- The Washington Times - Wednesday, July 3, 2019

Potentially explosive sealed records accusing financier Jeffrey Epstein of participating in an underage sex-trafficking ring will be made public, a federal appeals court ruled Wednesday.

In a 27-page decision, a panel of the 2nd Circuit Court of Appeals ruled a lower federal court erred when sealed the records. The appeals court said the public’s right to access the material overrides privacy concerns.

“Continued sealing of the documents may be justified only with specific, on-the-record findings that sealing is necessary to preserve higher values and only if the sealing order is narrowly tailored to achieve that aim,” the three-judge panel ruled.

But the ruling came with a warning to the public about the “reliability of the court filings” and a caution for the media to “exercise restraint.”

“Materials submitted by parties to a court should be understood for what they are. They do not reflect the court’s own findings,” the judges wrote. “Rather, they are prepared by parties seeking to advance their own interests in an adversarial process.”



Some of the records could be released within weeks, with others following after a judge’s review. The delay gives parties who are pushing to keep the records sealed time to request a hearing before the entire appeals court.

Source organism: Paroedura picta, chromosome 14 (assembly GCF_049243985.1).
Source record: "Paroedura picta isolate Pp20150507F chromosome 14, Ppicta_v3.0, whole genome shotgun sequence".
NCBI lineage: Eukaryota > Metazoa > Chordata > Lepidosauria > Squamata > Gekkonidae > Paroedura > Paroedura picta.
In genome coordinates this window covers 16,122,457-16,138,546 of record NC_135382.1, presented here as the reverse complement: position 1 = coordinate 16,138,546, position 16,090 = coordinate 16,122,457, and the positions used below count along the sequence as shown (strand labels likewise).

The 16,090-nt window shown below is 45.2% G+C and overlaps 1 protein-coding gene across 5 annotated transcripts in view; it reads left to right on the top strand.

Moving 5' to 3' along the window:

The documents were filed by mystery litigants in the case that charges Epstein with trafficking Virginia Giuffre through a friend named Ghislaine Maxwell. The plaintiffs in the case say Ms. Giuffre was trafficked to some of Epstein’s high-profile friends, including his former lawyer Alan Dershowitz.

Mr. Dershowitz has adamantly denied the claim.

The wealthy Epstein has had friendships with several high-profile individuals, including President Trump, former President Bill Clinton and Prince Andrew.

In 2008, Epstein was accused of luring more than 30 underage girls for sex acts in the United States and overseas. He pleaded guilty to two prostitution charges and served a 13-month sentence in Florida. Epstein was also required to register as a sex offender.

The Epstein case is receiving greater attention this year after The Miami Herald raised questions about his light sentence, which was recommended by then-U.S. Attorney for Southern Florida Alexander Acosta, now the U.S. labor secretary.

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